WWOOF Day 11: “Head 3.1 Miles North”

I am alone. It’s alright though, since it gave me more than enough time to focus on everything I wanted to do.

My work day was my own prerogative. I had time to work out, study Japanese, meditate, make my own meals, leisurely read, watch YouTube…Almost all day was free time now. I ended up pretty much becoming a squatter for the sole sake of making sure the irrigation system was running.

I decided that since I pretty much just had to turn the faucet on and then off again, I would ride the farm bike in to Solvang, one of the adjacent towns to the farm. Solvang is a dutch tourist trap and an interesting place for cultural events, but more importantly, it is where the post office and library are.

The ride would be about 20 minutes and the bike was rather uncomfortable, but I had to make do, because today I have yet to have an opportunity to do my laundry or visit the post office. I decided that I would use my Kelty bag’s detatchable top again, but this time as a laundry bag, and strap it to the back of the bike so I could more easily accomplish the tasks I needed to. After getting everything organized and stuffed in to the pack, and the pack securely fastened, I headed along on my uphill journey.

The funny thing about this ride was that it was mostly uphill both ways. It just so happened to be a very popular bike route for serious cyclists too, so I did a fair share of waving to the people heading faster than I was. Since my gear was rather invaluable and the bike was too old to be desirable, I was able to stash these things away with little worry. I set my laundry to wash, headed out to the post office to mail off a book and then to the library to begin working and research.

The public library in Solvang required either a library card or guest passes from the front desk in order to access the computers. Regardless of the method, the total usage was still limited to 90 minutes per person per day. I lucked out that I had a librarian who was flexible enough with me to allow me to extend my time a few times. Her name was Carey and she had a crisp smile that lit up her aging face. She tilted her head when she smiled, or when she knew I was making a request that was an imposition on her. She wore typical, cheetah print librarian glasses and her brown curly afro stopped just above the collar of her business casual white blouse.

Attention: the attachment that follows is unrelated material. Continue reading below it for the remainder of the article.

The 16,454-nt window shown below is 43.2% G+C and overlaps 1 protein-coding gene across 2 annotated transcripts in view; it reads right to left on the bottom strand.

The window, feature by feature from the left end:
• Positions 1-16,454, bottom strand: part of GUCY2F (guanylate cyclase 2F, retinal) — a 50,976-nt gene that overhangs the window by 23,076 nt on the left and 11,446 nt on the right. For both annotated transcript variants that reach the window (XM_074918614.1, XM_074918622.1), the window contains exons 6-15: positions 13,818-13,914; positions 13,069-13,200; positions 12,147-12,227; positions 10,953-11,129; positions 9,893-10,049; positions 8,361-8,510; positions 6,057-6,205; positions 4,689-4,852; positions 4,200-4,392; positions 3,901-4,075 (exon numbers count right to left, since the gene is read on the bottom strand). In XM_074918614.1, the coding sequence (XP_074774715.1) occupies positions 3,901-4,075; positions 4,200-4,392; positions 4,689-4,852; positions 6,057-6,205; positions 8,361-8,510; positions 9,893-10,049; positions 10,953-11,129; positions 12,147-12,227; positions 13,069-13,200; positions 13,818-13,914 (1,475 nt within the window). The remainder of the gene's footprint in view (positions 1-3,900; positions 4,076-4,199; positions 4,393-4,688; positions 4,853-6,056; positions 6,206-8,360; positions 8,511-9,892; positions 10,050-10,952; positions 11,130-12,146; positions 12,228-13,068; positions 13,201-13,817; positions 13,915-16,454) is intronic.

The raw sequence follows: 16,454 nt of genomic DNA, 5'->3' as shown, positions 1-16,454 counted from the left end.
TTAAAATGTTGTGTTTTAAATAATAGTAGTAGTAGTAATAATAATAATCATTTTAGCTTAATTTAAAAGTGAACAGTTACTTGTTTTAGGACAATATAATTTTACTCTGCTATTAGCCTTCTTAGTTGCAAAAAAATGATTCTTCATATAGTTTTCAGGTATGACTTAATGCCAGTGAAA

When I was done at the library, I made my way to a local skateboard shop to see what it was all about. I was attracted by a widescreen TV that was hooked up to a Super Nintendo and playing Super Mario Bros 3. It may have made me biased, but this seemed like the coolest place in the world.

A few days earlier, I had decided that I wanted to get my longboard shipped out to me so I could travel without the reliance of host families, but I didn’t really know much about board maintenance myself. I went in, not knowing what I really wanted, and conveying this honestly to the clerk behind the desk. Billy was about as tall as I am, with an effeminate voice and a thin frame hidden behind a white t-shirt and skinny black pants. His hair was styled in to a tiny pompadour and he wore wide framed black glasses. I told him that I didn’t really know how to take my board apart and if he could explain to me the process and he was delighted to show me how. I watched him take the wheels off and then the bearings off the trucks and demonstrate a simple tip of how to pop them out while they are half way removed.

This galvanized my desire to learn more about board maintenance myself and perhaps a little bit about what tricks were possible on a long board. The rabbit hole turned in to a fissure, which resulted in me staying up until 4:15 AM trying to determine what style of longboarder I wanted to become.

I huffed, puffed and struggled on the steep hills on the way back to the farm. I pushed on resiliently though, decided that I could push on mind over matter and not wanting to stop and admit defeat under any circumstances.  I had not rode a bike since I was a young teenager though, so my legs were burning as I kept pushing the pedals down as hard as I could and fumbling around with the awkward gear shifting. I had not remembered the ride being that long, but in an obnoxiously motivated manner, I decided that I would not give up until I had reached my destination.

There was a point in which I had to give up though, and it was an almost upward climb. I walked the bike up the hill and pedaled on a little further before I decided that something had to be wrong. My shirt was drenched, it was getting later and the skin was transitioning to its afternoon hues. It took me a while to get to a spot where my phone had good enough reception, but once I checked my GPS, I ended up discovering I had gone an extra 3.1 miles in the wrong direction. I had reached a point in which the road I was supposed to take ended and became another long stretch and I had ignorantly almost ended up in the next town over.

Lucky for me though, the ride back was almost completely downhill and I covered the brake religiously while bolting down the winding road back to the farm. By the time I got back, it wasn’t really feasible to start the sessions of two hour waterings, so I did as much as I could before settling in for the night.

Exhausted, my victory was the lenient work schedule and my zealousness was my downfall.